The Supreme Court has largely upheld this legal strategy, as companies have successfully argued that they will ensure that arbitration is appropriate for customers, including agreeing to pay multiple fees associated with the process. But the result was that very few people used the arbitration system.

In the Amazon Alexa cases, the lawyers representing the clients turned this customer-friendly feature of the arbitration system to their advantage. By filing a lawsuit, before any case could be resolved, the strategy left Amazon with a large legal bill. Amazon costs 2,900 Amazon just to hire an arbitrator and start the cost of a single claim.

“For most companies, arbitration has always been part of the effort not only to avoid class action, but also to get rid of liability,” said Travis Lankner, a lawyer for Pay Keller Lankner, who represents clients in Alexa-related lawsuits. “This is the first company to turn a tail. Others can do the same. “

Keller Lankner has used a similar approach to challenge how Durdash, a food delivery service, classifies and compensates its workers. When the pay firm filed thousands of arbitration claims on behalf of Durdash workers, the company failed to argue in court that it should not pay too many initial fees for the cases. Dordesh was slapped for trying to evade the arbitration system by a federal judge.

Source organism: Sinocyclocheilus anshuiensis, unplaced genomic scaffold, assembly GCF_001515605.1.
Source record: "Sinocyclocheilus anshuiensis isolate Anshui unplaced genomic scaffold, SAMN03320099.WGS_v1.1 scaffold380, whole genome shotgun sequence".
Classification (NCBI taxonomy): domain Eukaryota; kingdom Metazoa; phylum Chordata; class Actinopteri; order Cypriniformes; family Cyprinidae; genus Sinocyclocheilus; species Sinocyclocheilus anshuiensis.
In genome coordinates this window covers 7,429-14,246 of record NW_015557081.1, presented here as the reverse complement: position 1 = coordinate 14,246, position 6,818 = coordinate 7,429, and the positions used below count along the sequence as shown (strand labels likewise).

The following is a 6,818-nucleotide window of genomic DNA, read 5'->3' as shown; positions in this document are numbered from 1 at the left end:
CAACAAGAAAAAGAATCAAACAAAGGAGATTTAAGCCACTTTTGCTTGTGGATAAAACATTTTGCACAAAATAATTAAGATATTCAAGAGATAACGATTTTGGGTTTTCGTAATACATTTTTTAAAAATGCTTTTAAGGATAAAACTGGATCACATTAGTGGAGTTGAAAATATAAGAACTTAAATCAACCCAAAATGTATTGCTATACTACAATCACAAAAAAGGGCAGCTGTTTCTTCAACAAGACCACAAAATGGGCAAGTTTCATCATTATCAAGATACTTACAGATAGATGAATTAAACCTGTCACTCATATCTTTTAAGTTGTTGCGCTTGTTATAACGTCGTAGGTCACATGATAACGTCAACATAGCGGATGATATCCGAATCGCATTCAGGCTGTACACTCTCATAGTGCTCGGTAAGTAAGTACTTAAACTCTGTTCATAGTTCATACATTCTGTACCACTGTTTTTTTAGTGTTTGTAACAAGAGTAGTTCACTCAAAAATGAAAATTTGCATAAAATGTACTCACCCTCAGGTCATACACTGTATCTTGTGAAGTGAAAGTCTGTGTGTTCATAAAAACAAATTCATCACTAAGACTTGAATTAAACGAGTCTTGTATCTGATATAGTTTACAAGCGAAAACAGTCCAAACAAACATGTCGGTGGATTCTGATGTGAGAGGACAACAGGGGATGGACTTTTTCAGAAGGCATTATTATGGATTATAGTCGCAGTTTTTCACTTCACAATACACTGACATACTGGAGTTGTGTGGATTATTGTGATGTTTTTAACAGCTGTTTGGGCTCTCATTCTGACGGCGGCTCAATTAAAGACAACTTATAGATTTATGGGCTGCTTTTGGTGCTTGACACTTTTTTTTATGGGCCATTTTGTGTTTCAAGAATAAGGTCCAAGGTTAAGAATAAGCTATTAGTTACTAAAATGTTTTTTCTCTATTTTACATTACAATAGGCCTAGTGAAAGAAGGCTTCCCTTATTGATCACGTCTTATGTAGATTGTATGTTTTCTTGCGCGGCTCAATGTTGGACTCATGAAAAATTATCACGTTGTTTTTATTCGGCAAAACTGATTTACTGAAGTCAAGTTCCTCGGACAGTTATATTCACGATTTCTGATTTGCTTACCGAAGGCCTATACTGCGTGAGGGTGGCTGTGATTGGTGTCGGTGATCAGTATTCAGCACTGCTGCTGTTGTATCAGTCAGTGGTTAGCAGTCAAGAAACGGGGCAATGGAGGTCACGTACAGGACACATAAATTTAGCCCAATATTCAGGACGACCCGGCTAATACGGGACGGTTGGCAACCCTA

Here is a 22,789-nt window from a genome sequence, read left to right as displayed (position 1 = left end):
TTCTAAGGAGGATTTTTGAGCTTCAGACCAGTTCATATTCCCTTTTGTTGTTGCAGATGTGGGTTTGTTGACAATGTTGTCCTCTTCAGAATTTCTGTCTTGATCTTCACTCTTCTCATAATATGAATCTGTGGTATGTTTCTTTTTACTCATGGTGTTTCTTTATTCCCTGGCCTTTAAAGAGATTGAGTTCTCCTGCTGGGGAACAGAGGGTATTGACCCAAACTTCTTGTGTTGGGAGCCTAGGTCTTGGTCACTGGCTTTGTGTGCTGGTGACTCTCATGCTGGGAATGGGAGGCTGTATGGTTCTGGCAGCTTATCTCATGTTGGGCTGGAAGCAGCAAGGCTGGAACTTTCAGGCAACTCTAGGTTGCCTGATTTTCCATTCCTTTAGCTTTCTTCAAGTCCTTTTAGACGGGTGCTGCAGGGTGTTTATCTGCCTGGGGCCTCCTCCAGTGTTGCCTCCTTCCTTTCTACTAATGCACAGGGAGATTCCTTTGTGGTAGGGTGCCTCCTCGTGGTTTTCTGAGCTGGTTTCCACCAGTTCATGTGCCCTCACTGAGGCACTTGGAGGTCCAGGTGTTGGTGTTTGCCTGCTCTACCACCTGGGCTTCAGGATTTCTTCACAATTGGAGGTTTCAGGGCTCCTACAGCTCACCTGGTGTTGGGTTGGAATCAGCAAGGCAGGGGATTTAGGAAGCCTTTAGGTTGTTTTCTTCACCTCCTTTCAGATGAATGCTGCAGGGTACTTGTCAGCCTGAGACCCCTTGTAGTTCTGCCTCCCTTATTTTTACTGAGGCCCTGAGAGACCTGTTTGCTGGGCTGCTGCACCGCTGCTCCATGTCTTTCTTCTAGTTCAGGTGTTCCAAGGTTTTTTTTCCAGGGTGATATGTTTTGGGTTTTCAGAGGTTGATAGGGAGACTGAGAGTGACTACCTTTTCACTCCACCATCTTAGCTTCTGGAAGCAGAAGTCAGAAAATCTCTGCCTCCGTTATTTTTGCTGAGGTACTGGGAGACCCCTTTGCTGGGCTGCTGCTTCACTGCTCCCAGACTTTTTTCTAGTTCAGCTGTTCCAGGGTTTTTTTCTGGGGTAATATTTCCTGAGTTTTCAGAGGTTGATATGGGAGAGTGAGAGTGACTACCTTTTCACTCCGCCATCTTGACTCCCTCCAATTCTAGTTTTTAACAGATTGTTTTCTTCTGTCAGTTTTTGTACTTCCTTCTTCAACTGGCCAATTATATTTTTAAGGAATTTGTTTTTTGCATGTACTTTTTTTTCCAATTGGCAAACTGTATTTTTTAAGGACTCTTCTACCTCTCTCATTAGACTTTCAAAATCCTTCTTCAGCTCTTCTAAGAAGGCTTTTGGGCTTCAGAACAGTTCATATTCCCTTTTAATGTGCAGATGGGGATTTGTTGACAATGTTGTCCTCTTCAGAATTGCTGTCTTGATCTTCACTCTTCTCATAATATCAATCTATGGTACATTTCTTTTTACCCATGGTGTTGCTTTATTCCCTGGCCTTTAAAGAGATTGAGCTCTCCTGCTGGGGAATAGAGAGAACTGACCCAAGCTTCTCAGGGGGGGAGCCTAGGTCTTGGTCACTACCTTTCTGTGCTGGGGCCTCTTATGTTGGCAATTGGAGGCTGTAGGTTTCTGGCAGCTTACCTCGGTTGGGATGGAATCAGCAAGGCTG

In Alexa-related cases, Amazon did not fight fees in court, but in May Keller told Lankner that it had waived arbitration requirements as part of its “Terms of Use.” Many Alexa arbitration lawsuits are still pending, and according to Amazon, many cases have been decided in the company’s favor.

Consumers are claiming that Amazon’s devices, including Ecozone, violate the rules in states where people must give their consent to register.

“When we looked at the issue, we were convinced that most people don’t take note of smart speakers,” said Warren Postman, Keller Lankner’s chief attorney on Alexa-related claims and other arbitration cases.